As many of us have read in the media over the recent
years, the topic of corporate social responsibility (CSR) is a prevalent
theme of global proportions. More frequently, the issues around
CSR had been launched from the investor or shareholder perspective.
Increasingly, however, CSR is being examined from the traditional
financial-analysis perspective as well.
This shift represents a logical maneuver, as some would observe
that the ecology of social investment has ostensibly been a directive
from the investor to the investment, via the investment manager
to the investment research provider—and continues to rotate
from there. The demand side of such analysis peaks and oscillates
between the buy-side and the sell-side. Here are two examples of
mainstream initiatives below.
The burgeoning demand for robust environmental, social, corporate
governance (ESG) integration, in the context of established sell-side
sector analysis, was demonstrated by the dozen international buy-side
firm members of the United Nations Environment Program Finance Initiative
(UNEP FI) Asset Management Working Group, which in the United States
includes Calvert Group and ClearBridge Advisors (formerly known
as Citigroup Asset Management). That said, an unprecedented report
in 2004 was published through the UNEP FI Asset Management Working
Group, called “The Materiality of Environmental, Social and
Corporate Governance Issues to Equity Pricing,” whereby sell-side
firms incorporated ESG factors into their sector reports (such as
pharmaceuticals, apparel, utilities, etc.).
Two years later, the second report in the “Materiality”
series, “Show Me the Money,” was released this past
summer, and included additional sectors not covered in the first
report, such as forestry, food and beverage, autos, etc.
The significance of these reports is not fractional in the milieu
of forward-thinking yet evasive determinants of good corporate performance.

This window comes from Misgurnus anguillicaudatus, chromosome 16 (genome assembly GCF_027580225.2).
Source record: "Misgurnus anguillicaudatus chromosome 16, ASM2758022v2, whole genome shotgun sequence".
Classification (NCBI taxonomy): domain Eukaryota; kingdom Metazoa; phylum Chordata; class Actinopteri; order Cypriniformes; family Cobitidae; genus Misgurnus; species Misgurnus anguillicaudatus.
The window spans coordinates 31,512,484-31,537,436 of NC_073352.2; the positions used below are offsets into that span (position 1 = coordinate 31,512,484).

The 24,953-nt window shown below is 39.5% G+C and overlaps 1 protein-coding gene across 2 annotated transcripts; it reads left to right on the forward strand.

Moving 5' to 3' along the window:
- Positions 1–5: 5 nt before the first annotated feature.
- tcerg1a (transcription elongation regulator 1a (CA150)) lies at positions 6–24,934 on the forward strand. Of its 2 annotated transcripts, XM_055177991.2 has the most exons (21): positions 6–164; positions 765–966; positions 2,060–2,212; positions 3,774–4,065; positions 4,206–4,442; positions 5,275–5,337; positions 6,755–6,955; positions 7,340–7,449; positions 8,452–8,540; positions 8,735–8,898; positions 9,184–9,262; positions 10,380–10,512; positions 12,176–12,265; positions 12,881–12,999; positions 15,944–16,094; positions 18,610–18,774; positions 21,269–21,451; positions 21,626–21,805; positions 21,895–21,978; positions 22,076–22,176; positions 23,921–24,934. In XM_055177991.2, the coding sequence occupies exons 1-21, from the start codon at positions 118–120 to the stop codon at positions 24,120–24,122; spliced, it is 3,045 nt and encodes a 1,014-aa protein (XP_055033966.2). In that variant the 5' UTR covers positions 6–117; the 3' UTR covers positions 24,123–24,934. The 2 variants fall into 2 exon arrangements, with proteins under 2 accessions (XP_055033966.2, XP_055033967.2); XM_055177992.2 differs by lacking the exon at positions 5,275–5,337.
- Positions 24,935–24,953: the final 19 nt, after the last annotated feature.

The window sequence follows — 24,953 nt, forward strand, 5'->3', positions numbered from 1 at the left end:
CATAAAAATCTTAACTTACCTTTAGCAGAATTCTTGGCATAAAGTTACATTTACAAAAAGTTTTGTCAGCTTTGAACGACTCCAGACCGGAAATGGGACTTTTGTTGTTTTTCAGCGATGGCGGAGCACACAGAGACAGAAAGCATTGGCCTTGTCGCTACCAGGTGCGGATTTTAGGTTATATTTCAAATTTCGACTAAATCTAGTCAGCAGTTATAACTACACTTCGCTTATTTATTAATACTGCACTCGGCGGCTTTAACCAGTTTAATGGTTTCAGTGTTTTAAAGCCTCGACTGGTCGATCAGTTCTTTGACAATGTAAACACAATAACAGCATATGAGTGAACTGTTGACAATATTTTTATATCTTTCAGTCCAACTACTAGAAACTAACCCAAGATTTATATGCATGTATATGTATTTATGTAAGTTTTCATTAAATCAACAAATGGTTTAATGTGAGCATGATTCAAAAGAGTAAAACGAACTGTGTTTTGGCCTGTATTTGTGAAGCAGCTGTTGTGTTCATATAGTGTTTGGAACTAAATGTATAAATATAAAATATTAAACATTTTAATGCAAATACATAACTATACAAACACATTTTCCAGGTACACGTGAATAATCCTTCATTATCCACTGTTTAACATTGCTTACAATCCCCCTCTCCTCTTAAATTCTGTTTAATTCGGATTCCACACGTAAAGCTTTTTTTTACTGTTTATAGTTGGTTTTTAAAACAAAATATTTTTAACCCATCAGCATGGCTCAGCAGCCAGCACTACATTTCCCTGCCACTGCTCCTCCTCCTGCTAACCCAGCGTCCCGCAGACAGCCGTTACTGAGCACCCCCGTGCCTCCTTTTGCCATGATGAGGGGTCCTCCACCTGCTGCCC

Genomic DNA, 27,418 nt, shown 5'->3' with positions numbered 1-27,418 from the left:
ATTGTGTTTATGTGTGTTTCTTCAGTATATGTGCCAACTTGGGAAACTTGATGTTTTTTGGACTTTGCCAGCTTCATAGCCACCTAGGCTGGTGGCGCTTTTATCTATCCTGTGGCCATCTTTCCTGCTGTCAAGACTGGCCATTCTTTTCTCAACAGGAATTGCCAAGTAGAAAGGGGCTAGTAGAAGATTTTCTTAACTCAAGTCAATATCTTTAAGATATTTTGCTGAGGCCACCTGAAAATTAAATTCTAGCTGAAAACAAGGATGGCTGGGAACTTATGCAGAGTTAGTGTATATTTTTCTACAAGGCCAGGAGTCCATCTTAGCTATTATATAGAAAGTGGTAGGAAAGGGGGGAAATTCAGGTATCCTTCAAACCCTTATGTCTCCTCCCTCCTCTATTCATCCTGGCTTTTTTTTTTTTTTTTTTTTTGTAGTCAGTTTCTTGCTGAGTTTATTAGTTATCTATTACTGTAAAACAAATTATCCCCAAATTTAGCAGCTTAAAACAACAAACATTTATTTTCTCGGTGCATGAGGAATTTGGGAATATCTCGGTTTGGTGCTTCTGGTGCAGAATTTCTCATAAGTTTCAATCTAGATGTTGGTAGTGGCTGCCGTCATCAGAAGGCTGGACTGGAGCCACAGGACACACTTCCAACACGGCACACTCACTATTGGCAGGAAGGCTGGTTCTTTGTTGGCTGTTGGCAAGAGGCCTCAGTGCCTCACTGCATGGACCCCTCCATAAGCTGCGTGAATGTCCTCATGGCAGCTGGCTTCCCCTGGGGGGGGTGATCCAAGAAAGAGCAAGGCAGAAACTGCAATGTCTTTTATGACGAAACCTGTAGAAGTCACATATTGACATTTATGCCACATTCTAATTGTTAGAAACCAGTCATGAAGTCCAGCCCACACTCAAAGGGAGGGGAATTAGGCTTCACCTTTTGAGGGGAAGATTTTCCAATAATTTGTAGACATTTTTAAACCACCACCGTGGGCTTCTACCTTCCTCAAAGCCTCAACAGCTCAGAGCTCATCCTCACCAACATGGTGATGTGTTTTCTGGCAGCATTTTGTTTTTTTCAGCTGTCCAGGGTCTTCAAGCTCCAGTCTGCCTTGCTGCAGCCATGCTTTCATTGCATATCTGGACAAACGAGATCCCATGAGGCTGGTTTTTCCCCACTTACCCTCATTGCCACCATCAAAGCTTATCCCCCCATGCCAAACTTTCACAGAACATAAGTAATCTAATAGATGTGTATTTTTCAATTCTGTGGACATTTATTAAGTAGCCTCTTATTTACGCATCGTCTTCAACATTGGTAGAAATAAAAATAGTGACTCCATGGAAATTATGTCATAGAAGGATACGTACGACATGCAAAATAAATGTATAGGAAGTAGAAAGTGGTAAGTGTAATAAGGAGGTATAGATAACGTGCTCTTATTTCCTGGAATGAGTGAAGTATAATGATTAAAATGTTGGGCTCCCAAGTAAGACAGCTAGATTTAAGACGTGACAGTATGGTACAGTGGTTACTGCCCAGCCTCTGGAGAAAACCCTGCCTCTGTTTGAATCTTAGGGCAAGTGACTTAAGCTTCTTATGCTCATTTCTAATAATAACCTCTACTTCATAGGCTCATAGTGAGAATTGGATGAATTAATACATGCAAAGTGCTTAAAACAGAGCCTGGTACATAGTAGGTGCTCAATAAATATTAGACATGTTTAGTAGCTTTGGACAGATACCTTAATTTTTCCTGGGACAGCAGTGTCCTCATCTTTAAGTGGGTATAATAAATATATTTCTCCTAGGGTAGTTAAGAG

As most analysts would concur, sustainability in a “growth
of earnings” framework is viewed as one of the attractive
characteristics for an investment. Today, many investors would agree
that sustainability should be defined with ESG inclusion, and thoughtfully
applied in a holistic manner by capable analysts in the financial
community. To reiterate, the ESG components would not supersede
the investment analysis.
At the Socially Responsible Investing (SRI) Committee at the New
York Society of Security Analysts (NYSSA), the world’s largest
financial analyst member organization, there has been a steady increase
in the number of analyst and portfolio manager members joining the
SRI Committee—from a few dozen five years ago to about 100
members this year. Programming for the NYSSA members by the SRI
Committee have included almost 24 events focusing on industry-relevant
ESG criteria in the investment decision-making process.
Even in New York City, some analysts are dissecting data and observing
the potential influence of climate change on valuation models, as
manifested in cost of capital, carbon cap regulation and the price
of energy. This thinking is no longer the sole domain by residents
in California, Seattle and Vermont.
Given the relatively minimal text space for such an expansive and
vital topic, I will close here by citing an early adopter of ESG
analysis on the sell-side, Abbey Joseph Cohen—an investment
strategist at Goldman Sachs Inc.—who noted that the environment
is not just a “green” issue, but that there are important
implications to fundamental analysis that should be considered by
Mary Jane McQuillen is the director of the Social Awareness
Investment Program at ClearBridge Advisors, a unit of Legg Mason
Inc., and chairwoman of the Socially Responsible Investing Committee
of the New York Society of Security Analysts.